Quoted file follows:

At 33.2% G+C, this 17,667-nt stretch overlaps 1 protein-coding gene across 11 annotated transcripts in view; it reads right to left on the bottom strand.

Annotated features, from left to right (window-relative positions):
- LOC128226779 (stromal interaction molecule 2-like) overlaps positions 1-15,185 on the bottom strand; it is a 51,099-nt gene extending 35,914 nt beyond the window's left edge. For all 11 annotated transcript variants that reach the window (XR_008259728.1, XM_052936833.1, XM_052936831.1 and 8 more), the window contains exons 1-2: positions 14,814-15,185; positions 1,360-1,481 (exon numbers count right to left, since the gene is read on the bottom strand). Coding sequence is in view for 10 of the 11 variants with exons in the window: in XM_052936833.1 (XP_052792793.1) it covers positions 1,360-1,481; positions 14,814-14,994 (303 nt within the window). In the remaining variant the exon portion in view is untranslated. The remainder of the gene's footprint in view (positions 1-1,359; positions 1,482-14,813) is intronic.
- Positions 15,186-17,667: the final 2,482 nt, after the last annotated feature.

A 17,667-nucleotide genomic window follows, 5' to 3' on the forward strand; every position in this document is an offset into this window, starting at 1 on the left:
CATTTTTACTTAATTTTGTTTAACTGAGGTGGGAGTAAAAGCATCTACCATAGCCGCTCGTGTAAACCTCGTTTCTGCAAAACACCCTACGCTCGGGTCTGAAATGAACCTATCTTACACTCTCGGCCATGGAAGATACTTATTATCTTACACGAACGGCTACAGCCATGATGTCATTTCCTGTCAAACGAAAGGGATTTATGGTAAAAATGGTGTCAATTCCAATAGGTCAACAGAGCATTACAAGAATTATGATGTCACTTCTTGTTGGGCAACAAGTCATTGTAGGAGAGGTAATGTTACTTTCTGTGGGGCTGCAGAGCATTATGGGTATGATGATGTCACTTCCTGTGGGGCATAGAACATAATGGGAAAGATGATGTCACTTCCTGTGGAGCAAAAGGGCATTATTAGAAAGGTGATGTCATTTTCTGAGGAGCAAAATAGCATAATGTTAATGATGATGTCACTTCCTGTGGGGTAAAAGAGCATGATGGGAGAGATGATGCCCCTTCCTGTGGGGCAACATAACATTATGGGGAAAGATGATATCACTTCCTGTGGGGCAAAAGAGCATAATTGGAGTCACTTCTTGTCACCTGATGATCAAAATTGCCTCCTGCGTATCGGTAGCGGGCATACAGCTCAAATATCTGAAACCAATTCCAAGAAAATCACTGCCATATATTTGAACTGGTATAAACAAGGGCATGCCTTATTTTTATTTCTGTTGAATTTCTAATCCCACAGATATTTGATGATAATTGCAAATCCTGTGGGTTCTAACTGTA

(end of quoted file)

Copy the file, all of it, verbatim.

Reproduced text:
At 33.2% G+C, this 17,667-nt stretch overlaps 1 protein-coding gene across 11 annotated transcripts in view; it reads right to left on the bottom strand.

Annotated features, from left to right (window-relative positions):
- LOC128226779 (stromal interaction molecule 2-like) overlaps positions 1-15,185 on the bottom strand; it is a 51,099-nt gene extending 35,914 nt beyond the window's left edge. For all 11 annotated transcript variants that reach the window (XR_008259728.1, XM_052936833.1, XM_052936831.1 and 8 more), the window contains exons 1-2: positions 14,814-15,185; positions 1,360-1,481 (exon numbers count right to left, since the gene is read on the bottom strand). Coding sequence is in view for 10 of the 11 variants with exons in the window: in XM_052936833.1 (XP_052792793.1) it covers positions 1,360-1,481; positions 14,814-14,994 (303 nt within the window). In the remaining variant the exon portion in view is untranslated. The remainder of the gene's footprint in view (positions 1-1,359; positions 1,482-14,813) is intronic.
- Positions 15,186-17,667: the final 2,482 nt, after the last annotated feature.

A 17,667-nucleotide genomic window follows, 5' to 3' on the forward strand; every position in this document is an offset into this window, starting at 1 on the left:
CATTTTTACTTAATTTTGTTTAACTGAGGTGGGAGTAAAAGCATCTACCATAGCCGCTCGTGTAAACCTCGTTTCTGCAAAACACCCTACGCTCGGGTCTGAAATGAACCTATCTTACACTCTCGGCCATGGAAGATACTTATTATCTTACACGAACGGCTACAGCCATGATGTCATTTCCTGTCAAACGAAAGGGATTTATGGTAAAAATGGTGTCAATTCCAATAGGTCAACAGAGCATTACAAGAATTATGATGTCACTTCTTGTTGGGCAACAAGTCATTGTAGGAGAGGTAATGTTACTTTCTGTGGGGCTGCAGAGCATTATGGGTATGATGATGTCACTTCCTGTGGGGCATAGAACATAATGGGAAAGATGATGTCACTTCCTGTGGAGCAAAAGGGCATTATTAGAAAGGTGATGTCATTTTCTGAGGAGCAAAATAGCATAATGTTAATGATGATGTCACTTCCTGTGGGGTAAAAGAGCATGATGGGAGAGATGATGCCCCTTCCTGTGGGGCAACATAACATTATGGGGAAAGATGATATCACTTCCTGTGGGGCAAAAGAGCATAATTGGAGTCACTTCTTGTCACCTGATGATCAAAATTGCCTCCTGCGTATCGGTAGCGGGCATACAGCTCAAATATCTGAAACCAATTCCAAGAAAATCACTGCCATATATTTGAACTGGTATAAACAAGGGCATGCCTTATTTTTATTTCTGTTGAATTTCTAATCCCACAGATATTTGATGATAATTGCAAATCCTGTGGGTTCTAACTGTA